At first heavily dependent on the Byzantine Empire as its tributary, in time the most powerful of the Serb states -Raška (Rascia) achieved full independence, overtaking the Kingdom of Duklja, which had previously dominated the Serbian lands between 11-12th centuries. The centre of the Serb world (Raska, Duklja, Travunia, Zahumlje, Pagania and Bosnia) moved northwards, further from the Adriatic coast. Although fully converted already by 865 AD,this relocation to the north and east also meant the shift towards the Eastern Orthodox rather than Catholic faith (initially predominant in the south following the East-West Schism).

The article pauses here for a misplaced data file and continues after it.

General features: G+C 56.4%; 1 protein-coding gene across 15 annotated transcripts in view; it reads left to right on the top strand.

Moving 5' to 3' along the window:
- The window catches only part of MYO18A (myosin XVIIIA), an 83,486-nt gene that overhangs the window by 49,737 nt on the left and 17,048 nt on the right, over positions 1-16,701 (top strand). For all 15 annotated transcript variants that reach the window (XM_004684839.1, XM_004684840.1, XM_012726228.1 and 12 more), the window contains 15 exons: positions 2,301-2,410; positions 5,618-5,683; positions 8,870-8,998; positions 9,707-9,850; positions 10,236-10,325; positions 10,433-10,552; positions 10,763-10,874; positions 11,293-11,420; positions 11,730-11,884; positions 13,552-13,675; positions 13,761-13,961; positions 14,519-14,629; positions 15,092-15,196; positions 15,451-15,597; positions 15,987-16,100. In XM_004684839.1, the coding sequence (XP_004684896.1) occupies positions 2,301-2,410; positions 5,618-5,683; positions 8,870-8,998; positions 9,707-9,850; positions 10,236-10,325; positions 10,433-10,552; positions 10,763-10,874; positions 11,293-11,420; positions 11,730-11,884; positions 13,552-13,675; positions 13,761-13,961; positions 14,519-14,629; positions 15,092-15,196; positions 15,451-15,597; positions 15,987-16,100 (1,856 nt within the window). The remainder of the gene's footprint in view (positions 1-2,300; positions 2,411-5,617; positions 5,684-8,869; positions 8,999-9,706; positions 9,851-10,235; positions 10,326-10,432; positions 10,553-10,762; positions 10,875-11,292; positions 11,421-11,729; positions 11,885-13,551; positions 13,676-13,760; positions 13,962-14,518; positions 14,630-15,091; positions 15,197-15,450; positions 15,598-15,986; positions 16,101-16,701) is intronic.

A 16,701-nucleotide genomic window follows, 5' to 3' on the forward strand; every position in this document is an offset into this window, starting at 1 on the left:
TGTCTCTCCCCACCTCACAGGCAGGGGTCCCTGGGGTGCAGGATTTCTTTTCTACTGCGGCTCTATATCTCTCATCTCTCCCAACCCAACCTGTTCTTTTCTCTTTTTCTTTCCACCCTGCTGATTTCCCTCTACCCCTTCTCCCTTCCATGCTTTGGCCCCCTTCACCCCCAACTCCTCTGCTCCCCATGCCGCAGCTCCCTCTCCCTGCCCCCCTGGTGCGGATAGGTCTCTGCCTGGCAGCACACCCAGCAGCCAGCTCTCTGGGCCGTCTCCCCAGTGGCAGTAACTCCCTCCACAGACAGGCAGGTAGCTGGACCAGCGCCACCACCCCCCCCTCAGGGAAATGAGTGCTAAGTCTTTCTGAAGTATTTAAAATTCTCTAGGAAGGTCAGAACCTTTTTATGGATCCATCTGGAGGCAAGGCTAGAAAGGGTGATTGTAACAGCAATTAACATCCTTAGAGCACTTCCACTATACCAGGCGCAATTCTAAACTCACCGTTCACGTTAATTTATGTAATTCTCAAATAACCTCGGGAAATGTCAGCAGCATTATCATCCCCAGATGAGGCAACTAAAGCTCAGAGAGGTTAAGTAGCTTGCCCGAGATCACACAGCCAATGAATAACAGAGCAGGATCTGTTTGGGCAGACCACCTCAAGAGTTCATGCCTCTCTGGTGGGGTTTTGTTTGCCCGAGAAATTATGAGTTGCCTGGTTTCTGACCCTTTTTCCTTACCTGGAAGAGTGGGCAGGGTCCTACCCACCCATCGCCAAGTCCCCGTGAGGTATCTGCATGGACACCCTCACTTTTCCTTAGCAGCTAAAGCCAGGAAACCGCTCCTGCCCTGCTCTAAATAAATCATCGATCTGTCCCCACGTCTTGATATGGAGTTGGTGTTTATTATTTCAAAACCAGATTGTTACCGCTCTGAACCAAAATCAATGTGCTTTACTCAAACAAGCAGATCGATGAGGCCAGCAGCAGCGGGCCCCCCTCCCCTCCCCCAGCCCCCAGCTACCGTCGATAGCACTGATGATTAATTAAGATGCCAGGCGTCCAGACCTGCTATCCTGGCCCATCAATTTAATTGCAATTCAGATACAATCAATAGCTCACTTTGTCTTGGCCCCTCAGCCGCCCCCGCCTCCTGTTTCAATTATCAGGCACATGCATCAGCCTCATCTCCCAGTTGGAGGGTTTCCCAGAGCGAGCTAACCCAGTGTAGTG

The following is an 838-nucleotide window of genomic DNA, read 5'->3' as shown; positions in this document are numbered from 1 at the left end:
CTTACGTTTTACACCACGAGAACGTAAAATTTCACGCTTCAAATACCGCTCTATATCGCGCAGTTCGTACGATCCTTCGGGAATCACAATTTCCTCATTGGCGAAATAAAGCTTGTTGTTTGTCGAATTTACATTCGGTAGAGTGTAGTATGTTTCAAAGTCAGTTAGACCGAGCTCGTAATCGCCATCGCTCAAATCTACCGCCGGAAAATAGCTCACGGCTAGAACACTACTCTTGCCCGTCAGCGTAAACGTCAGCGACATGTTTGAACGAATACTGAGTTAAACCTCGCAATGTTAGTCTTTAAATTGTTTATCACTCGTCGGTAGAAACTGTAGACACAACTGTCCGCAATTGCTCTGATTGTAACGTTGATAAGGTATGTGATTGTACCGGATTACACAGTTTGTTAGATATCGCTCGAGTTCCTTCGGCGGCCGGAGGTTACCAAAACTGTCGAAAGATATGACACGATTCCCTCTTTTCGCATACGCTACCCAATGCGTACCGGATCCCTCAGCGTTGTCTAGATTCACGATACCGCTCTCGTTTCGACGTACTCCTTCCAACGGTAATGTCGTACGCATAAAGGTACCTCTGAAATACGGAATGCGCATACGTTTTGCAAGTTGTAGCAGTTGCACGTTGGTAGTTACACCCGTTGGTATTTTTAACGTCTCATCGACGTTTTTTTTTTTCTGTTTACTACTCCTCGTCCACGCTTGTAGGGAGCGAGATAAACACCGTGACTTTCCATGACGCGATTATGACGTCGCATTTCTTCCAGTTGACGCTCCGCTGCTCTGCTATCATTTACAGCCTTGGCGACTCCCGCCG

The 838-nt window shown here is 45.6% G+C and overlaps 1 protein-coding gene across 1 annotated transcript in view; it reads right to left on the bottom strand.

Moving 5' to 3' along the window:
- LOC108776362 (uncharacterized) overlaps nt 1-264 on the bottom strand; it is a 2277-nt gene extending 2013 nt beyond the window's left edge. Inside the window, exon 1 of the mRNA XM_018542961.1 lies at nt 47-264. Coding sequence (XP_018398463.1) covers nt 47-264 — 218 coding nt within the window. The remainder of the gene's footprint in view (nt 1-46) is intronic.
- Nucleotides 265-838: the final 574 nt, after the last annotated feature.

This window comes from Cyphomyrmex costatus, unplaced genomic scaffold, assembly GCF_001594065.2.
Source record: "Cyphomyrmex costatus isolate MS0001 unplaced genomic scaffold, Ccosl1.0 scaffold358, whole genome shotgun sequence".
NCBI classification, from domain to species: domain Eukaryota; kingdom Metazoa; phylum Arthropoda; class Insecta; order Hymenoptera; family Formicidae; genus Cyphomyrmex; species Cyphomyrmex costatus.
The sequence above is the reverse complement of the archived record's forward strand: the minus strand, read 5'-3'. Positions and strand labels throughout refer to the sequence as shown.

The Serbian apogee in economy, law, military, and religion took place during the rule of the House of Nemanjić between 1166 and 1371; the Serbian Kingdom was proclaimed in 1217, joined later by the Kingdom of Syrmia, Banovina of Mačva and Bosnia; finally, the Serbian Empire of Stefan Dušan was formed in 1346. Under Dušan's rule, Serbia reached its territorial peak, becoming one of the larger states in Europe. The renowned Dušan's Code, a universal system of laws, was enforced.